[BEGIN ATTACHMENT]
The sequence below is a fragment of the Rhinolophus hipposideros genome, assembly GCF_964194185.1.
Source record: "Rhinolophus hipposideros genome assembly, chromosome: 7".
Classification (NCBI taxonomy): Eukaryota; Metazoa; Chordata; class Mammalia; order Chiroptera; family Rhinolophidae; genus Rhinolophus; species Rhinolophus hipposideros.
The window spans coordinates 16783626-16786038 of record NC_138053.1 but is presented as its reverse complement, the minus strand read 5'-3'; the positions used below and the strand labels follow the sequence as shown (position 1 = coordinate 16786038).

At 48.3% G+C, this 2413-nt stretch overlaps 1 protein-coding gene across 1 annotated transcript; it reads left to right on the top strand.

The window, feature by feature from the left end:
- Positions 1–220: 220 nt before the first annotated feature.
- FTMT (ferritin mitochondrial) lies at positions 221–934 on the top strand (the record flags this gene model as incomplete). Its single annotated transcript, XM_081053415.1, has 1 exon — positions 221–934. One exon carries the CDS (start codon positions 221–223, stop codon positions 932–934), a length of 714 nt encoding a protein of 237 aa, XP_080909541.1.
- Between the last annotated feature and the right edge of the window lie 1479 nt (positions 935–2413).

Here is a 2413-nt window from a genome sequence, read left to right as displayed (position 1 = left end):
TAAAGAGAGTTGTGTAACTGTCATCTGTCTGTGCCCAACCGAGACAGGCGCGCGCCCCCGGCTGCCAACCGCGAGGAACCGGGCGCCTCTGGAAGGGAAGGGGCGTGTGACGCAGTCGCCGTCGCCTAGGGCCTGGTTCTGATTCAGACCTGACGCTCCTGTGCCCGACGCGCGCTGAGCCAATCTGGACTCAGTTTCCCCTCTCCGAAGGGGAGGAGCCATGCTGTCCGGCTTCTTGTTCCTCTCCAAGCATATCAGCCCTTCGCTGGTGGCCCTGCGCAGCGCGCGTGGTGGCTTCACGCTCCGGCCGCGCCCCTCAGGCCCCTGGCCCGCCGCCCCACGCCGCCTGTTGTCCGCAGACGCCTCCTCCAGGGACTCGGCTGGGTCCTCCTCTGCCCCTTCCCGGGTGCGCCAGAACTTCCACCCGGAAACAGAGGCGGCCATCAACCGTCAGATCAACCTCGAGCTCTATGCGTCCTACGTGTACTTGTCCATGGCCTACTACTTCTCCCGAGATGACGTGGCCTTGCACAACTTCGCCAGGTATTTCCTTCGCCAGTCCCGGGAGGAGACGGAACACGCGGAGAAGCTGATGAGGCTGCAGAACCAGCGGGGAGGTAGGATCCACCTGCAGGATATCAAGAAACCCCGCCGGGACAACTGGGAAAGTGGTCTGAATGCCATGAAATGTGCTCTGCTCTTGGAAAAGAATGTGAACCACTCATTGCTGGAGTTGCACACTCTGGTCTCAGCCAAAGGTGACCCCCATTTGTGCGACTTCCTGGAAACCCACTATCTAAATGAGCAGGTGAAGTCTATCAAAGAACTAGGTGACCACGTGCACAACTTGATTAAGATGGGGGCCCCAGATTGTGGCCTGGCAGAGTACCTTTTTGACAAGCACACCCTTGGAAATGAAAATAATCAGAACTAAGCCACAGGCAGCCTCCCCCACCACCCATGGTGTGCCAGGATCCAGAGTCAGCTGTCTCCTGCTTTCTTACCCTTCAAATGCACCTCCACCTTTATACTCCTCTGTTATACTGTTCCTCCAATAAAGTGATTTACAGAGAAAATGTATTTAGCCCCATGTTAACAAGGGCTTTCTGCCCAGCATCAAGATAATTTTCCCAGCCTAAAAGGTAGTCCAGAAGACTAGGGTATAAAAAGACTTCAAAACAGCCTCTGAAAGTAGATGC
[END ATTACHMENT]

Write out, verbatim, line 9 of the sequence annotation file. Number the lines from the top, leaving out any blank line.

- Between the last annotated feature and the right edge of the window lie 1479 nt (positions 935–2413).